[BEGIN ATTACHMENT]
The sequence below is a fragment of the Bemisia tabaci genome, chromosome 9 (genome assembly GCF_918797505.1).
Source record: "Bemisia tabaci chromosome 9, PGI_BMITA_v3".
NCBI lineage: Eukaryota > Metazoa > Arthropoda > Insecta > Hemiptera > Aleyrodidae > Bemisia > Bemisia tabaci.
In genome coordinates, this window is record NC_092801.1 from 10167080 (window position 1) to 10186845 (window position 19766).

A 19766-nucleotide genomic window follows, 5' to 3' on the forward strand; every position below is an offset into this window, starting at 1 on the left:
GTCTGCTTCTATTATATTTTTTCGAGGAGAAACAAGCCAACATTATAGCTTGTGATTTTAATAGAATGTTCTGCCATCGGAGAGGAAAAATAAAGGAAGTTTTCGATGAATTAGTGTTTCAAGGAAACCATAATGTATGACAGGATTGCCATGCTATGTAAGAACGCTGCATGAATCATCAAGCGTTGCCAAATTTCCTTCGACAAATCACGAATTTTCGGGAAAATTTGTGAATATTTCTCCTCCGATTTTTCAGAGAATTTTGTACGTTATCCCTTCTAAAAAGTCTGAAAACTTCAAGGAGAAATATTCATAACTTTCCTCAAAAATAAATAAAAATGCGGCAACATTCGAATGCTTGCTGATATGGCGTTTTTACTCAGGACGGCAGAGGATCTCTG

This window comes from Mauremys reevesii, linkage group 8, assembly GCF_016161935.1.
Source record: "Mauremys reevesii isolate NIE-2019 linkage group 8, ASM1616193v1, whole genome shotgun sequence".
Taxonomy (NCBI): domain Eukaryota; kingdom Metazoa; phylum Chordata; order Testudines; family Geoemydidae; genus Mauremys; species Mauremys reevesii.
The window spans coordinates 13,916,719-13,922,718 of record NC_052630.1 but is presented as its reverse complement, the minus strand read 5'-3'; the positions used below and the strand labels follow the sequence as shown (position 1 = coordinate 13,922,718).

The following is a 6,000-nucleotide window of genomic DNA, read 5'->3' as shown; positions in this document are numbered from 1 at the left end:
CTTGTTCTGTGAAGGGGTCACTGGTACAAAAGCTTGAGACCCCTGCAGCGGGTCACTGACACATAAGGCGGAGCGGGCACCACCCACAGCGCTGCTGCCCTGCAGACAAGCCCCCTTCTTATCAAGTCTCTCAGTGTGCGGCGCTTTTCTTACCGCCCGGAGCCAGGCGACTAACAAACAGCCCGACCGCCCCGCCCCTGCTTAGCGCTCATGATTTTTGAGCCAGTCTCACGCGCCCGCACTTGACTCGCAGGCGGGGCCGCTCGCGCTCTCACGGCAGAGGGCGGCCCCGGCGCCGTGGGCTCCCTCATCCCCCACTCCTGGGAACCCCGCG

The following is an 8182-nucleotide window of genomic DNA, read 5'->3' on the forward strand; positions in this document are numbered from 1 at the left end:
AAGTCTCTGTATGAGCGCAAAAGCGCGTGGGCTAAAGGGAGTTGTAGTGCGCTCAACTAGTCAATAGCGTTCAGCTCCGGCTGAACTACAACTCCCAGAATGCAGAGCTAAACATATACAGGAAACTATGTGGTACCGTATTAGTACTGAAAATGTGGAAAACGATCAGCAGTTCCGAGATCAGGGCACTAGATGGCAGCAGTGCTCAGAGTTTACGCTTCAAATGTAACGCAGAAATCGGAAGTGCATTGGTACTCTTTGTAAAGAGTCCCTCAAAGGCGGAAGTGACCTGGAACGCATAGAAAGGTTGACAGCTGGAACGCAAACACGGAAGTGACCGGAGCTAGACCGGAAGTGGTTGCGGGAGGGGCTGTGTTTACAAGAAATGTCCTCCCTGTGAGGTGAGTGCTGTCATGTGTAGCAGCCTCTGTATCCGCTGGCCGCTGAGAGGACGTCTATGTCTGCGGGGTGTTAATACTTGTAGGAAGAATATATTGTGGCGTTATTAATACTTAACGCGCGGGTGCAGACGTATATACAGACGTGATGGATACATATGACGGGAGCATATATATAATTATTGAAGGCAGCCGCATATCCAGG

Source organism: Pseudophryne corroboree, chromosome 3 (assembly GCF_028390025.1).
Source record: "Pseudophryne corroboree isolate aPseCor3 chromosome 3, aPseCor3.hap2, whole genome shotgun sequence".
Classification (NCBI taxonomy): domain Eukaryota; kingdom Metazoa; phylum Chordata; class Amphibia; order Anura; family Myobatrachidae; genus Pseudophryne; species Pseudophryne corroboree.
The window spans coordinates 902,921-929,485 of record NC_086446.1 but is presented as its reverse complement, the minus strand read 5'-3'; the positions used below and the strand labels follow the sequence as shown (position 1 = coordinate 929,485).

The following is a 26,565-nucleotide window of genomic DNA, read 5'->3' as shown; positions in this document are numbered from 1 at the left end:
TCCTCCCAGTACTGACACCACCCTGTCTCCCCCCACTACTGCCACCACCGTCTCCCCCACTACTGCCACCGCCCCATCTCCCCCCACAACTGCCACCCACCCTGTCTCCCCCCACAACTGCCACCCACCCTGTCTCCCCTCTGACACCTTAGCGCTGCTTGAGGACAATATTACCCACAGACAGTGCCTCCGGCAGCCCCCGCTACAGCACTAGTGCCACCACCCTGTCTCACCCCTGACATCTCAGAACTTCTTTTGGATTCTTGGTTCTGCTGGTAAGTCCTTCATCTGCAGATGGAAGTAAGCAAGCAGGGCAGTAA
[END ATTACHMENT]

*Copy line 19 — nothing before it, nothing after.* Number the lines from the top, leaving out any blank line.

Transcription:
The following is a 26,565-nucleotide window of genomic DNA, read 5'->3' as shown; positions in this document are numbered from 1 at the left end: